Trash redevelopment in Hartford reignites debate over environmental justice
Nearly 50,000 people live within two miles of a major trash incinerator in Hartford. In a few months, that garbage plant is slated to close. And as officials decide what’s next for the key piece of riverfront land, debate is focusing on a decades-old issue: environmental justice.
Think of environmental justice as environmentalism meets civil rights. And for Hartford, the movement historically focused on a big question, said Edith Pestana, administrator of the state’s environmental justice program.
“Why should I take your garbage?” she asked. “Is that what you think of us?”
The Environmental Protection Agency reports that Connecticut burns more of its trash than any other state in the nation. And state data show that trash-to-energy facilities, the spots where garbage is burned, are often zoned in poor areas with minority populations.
Those zoning decisions can have health impacts. A 2020 study from the Connecticut Health Foundation found that Black and Hispanic children in Connecticut were about four-to-five times as likely as white kids to go to the emergency room for asthma.
Pestana remembers when Hartford hosted an active landfill that became a flashpoint in the city’s environmental justice movement. First constructed in the 1940s, the spot took in garbage from surrounding towns, and it was a place “that had odors, that people had to deal with where they couldn’t open their windows in the summer,” Pestana said.
Hartford Mayor Luke Bronin recalls the history.
“For many years, Hartford not only hosted this trash-burning power plant. But also, an open-air landfill,” Bronin said. “It was the community fighting [for] years and years that closed that landfill and won that victory.”
That landfill closed more than a decade ago. Today, it’s visible as a big green hill just north of the city’s downtown off I-91.
But on the other end of town, the Materials Innovation and Recycling Authority, or MIRA, continues to burn trash. Each week hundreds of trucks from dozens of towns drive into Hartford, dump their garbage, and MIRA burns it.
James Sánchez, a Democrat on Hartford’s City Council, said during a recent meeting of the Hartford Solid Waste Task Force, that “absolutely” raises issues of environmental justice.
“This is a city of minorities,” Sánchez said. “This is why we have that plant. Because in the past our minorities weren’t educated enough to protect themselves and keep this from coming in their backyards.”
Environmental justice law seeks to rectify the historical inequities of such zoning decisions. In 2020, the state tightened its environmental justice regulations. And the bill, which had bipartisan support, looked poised to particularly benefit “distressed” communities like Hartford.
In addition to public notice, the revised state statute requires polluters to work out financial deals with qualifying cities that basically say, “You want to pollute here? Well, pay up.”
But MIRA told the Hartford Solid Waste Task Force last week that state environmental justice law has nothing to do with this situation.
“What you’re asking MIRA to do is to comply with a law that does not apply in this case,” said Peter Egan, director of operations at MIRA. He said as the incinerator gets older and is less profitable, MIRA is asking the state for permission to shut it down and turn the plant into a transfer station.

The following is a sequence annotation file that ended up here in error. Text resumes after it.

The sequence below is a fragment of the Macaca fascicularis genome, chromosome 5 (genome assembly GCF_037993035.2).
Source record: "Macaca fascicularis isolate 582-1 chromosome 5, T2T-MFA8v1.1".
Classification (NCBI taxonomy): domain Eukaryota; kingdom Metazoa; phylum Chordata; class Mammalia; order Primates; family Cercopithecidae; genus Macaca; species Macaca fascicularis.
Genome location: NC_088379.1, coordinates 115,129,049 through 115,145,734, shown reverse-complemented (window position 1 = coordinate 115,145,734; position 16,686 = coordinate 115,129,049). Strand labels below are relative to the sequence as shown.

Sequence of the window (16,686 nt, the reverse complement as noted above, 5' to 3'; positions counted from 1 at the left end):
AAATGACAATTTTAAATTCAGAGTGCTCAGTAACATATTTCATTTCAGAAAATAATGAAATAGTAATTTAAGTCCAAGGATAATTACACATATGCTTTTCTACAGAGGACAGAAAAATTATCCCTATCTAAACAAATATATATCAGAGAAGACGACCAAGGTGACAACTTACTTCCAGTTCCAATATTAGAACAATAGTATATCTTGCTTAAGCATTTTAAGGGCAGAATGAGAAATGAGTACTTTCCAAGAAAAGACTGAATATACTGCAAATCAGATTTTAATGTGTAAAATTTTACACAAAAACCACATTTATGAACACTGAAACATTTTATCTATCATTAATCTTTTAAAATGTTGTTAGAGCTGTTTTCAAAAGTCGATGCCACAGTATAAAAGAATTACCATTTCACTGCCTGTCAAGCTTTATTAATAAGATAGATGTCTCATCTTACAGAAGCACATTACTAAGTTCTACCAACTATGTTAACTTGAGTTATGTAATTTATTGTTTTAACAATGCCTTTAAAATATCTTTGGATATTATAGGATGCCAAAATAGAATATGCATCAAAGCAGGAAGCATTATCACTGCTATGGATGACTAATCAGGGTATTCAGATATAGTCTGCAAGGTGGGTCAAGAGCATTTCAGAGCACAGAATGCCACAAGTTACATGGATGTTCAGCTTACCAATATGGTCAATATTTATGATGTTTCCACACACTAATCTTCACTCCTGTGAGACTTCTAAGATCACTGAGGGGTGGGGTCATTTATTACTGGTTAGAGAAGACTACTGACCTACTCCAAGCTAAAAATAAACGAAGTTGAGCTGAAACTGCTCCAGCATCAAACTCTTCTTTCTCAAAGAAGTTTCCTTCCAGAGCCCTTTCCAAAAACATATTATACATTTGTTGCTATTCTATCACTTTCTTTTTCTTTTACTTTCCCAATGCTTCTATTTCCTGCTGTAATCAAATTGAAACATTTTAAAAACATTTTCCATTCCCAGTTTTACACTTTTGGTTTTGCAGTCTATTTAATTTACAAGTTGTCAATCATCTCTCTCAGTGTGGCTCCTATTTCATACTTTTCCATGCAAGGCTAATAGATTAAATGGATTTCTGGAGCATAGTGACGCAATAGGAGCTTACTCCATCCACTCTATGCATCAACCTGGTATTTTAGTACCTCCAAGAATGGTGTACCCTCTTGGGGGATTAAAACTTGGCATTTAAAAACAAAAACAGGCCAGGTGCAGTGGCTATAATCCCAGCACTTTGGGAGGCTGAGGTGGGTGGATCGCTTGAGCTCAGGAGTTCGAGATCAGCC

“There will be a significant reduction in vehicle traffic,” Egan said. “There will be no emissions from the three municipal waste combustors. And we are developing a facility closure plan in accordance with governing solid waste regulations.”
Still, MIRA said the proposed transfer station would host about 150 trucks each day. And the site, located right next to a major highway, would basically be a temporary dump, although MIRA said it will quickly move trash out and will control odors.
Normally, a permit to site a large transfer station in a community like Hartford would trigger an environmental justice review.
But in a July letter, the state DEEP agreed with MIRA, saying environmental justice law doesn’t “technically” apply because MIRA is already permitted and is looking to scale down its operations, not scale up.
Bronin wouldn’t say if he agreed with that assessment. But he said Tuesday he agrees with another part of the DEEP decision, that MIRA perform “meaningful” public outreach.
MIRA said it met with city officials and posted materials to its website and social media to educate residents about the proposed change. But Bronin said there’s been “very little discussion of the long-term plan.”
“But to be fair to MIRA, I don’t think they know what the long-term plan is,” Bronin said.
Running parallel to all of these environmental justice discussions, said Tom Swarr, co-chair of the city’s solid waste task force, are the practical business realities of MIRA’s plan: re-permitting a large facility serving dozens of towns in a matter of months. MIRA said it wants to shut off its incinerator by next July.
Swarr, who is also an ad-hoc member of MIRA’s board of directors, said strong opposition from city leaders could scare off the private trash haulers MIRA needs to make its transfer station idea work.
“If I were a company coming into bid, and looking at the lay of the land, I’d want another site,” Swarr said. “I wouldn’t want to bank my bid on having that site available.”
“Getting through this process and having that site ready to go by next July, I don’t see that happening,” Swarr said.
Pestana, with the state EJ office, said even though the revised state EJ statute doesn’t technically apply, she sees more and more resistance to placing the burden of pollution on people in poor communities.
“I think it’s going to be much harder as time goes on to locate undesirable facilities in communities of color,” Pestana said.
But when the polluter has been around for decades, stopping its momentum is proving more difficult.